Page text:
a well and was drowned. - ' '
The failure ' of Scottj St. wars at Oo.,
Wiudhara, In this State, is anuOuaeed, ovr-'
lug to the depreciation la cheeso. Liabtli
tits $20,000.- .
1 The Mahoning County (Ohio) Sentinel
"John Kingensmitb has been convicted
the murder of Archibald Reeve, and
to the Feuitentiary for life."" 1 '
I A clothes-thief at Lyons, rf. Y., in atus,le
With the owner of the linen, the other night.
feft his watch and the bag of plunder behi.d
unv' ' . t
The decoction of the leaves of the
recently introduced into Europe, i. exciting
attention as possessing a peculiar stimulating
bower, and lavoripg digestion., t . , ,
A woman named Kate Bailey, wag
knit ulr wnnnriad In ThomasviUe.
the other night, by a young man nataeii
ellam. . ' ' -, '..
i Catharine Conner bat been detected
sentenced to six months In tho Penitentiary,
for stealing large numbers ' of children
hoods from the Syracuse, N, T,
schools.
I At aa administrator's sale ia. Pickens
County, Ala., negroes sold for tip top
common field bauds running up to $l,0Uand
Hot
to.,a
d
$1,600.
I 1
The Empress Eugene was, at last accounts,
at Edinburc. and about to start for Hamil
ton Palace. She was to be back la P&rU,
rnoirow. 1
I The Prince of Wales bas resumed
collegiate studies at Oxford, after spending
holy about a week at home after bis
from nis Amertcsa tour. j .--
Paris letter-writers say that tw attempts
Wow muriir trt sutaajtBiiiate Loul. 'Naoolboa
tauriu'g lb firat week of October,' bat
the pi ess was silent on the subjeol.
The Duke of Wellington in Two Characters
—The Iron Duke in a Good and Ill.
—The Iron Duke in a Good and Ill. Temper.
. In a wori just issued in Lf ndon, entilli:d
Traitt of Characteri being Tiemty jU IViW
Literary and Vtrtonal liecoUtcti n, b a Co
tcviporary, there is the folio-ring interesting
Sketch of tho late Duke of Wellington. The
writer is a lady:
THE DUKE IN A BAD TEMPER.
'
1 made
to
- My friend, when so uniuiial i,nd important
an event was to tnke place es n visit to the
world's (rrentest living horo, had taXeu es
pecial pmns with her toilette, wbirh, ou lh:s
occasion, was in faulllesa tcjie anl of costly
materia). She really looked so liewitchinir,
that I told her, as we drove nlon;:, thatl was
sure the Iron Duk would fiul her irrej'j'.
ible, and currender a ready accrd mce to iiur
petition
We arrived at his well-known residence
at the exact momont intimpted half-pnst
nine in the morning and were Bliowu v'j
a large, of course liaudgomely-f'irni.-he'l
room, into which. i it w is the deplii uf
wiuiur, sundry aoiuustice wero .xonsianuy
enterinp; to attend to and renl.nish V.a fire.
Kach time tho door opencl "was a trial of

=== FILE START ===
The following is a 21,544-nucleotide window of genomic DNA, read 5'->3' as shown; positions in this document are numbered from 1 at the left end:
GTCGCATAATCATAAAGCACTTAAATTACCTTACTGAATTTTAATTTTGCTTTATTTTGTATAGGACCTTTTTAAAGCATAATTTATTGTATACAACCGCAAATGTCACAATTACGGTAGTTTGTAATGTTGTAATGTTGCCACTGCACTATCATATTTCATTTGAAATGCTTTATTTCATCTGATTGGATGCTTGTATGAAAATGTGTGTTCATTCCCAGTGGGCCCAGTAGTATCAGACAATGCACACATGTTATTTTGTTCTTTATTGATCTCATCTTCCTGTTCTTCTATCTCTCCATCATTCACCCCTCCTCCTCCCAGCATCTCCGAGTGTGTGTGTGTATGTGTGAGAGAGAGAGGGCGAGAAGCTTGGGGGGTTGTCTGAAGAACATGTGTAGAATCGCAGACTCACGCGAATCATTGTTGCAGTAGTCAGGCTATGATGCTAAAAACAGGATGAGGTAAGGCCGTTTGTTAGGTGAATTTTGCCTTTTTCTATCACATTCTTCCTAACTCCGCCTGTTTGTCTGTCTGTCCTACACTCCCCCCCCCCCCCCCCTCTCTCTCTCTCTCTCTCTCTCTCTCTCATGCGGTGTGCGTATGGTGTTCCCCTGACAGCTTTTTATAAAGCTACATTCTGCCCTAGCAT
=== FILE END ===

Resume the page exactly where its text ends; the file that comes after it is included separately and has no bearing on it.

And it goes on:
nerve to my poor you' g friend, as she im
agined it ushered in the Duke. After we
hau waited what soomed to out impatience
a considerable time, unannounced, unat
tended, tbo Hero ot Waterloo suddenly Btood
before us.
The abruptness of bis entror.ee completely
threw mo off my guard, and I exclaimed
aloud, very f ttipidly, now, I think, ' It is .ae
Duke himself I"
He was dressed in full unif )rm, A3 ho was
about to proceed to some court or military
ceremonial, 1 forget which, heldthatday. It
can not surely be necessary that I should
octcr intoi dcsi'iiiition of his nnpe.trnnoe
and features, which canntless portraits have
itiirjiimr w urry uiuu, wuiuuu mm
child in the British Empire. In all the
finity of pictures and busts token of him,
nufficient likeness is perpetuated 'o transmit
an accurate idea of him to posterity, and
the unborn will see the type of fashion of
him whose glory will last while England
i herself g'lrviveS. The only thing that struck
me when brought into personal contact with
him, was that he seemed much sh irt'r
than I bad fancied he looked on horse
back, where alone I had seen him before.
My friend, who orrtinatily was remarkabla
for the ease and gracefulness of her manner,
on this unfortuuata occasion completely lost
all eelf-po3BCS9ioii; and, in fact, was speech
less and unnble to stammer out one articu
late word. The 'Duke . regarded her for
awhile with cold and pitiless gaze, nor
sought in the remotest degree to remove or
dissipate the acomusion which so overpow
criugly and really distressingly overcame
her.
Finding the did not speak, he said, in a
voice of exceeding sternness, "What paper
is that you Uotd in your hand ?" She faltered
Out that it embodied the petition that she
came to request in behalf oi her relative.
"Giro it me I" he said. He took it from her
hand and read it attentively over: and then,
Jn tones tne most curt, most uarsn, mo-t
hopelessly and inexorably decisive, said, "I
am not the proper person to apply to about
this1.-- I ton'd not do it if I wished I do not
know that I thould if I Could. '
In ct rveymg this cruel negative, not one
softening tone of manner not one transient
look of sympathy or admiration in any wise
minpled with or mitigated the pain he in
flicted on his beautiful suppuant. I was pet
rified that a man could be so ungentle and
un courteous to any womin, muoh less to
.such a one as then stood before him. Nor
cnn.I now account for his severe, I may al
most add nngentlemanly, reception of her,
except by the supposition that ho was an
noyed ethereiceedingnervousness a phase
of iceling' alike to him unknown perhaps
incoinprehensiDle; ana possioiy no tuougix
it wrs assumed for effect, hich it certainly
were not; and as be was known to detest any
thing approximating to eneciavon or un
reality, resolved, it might be, to punish what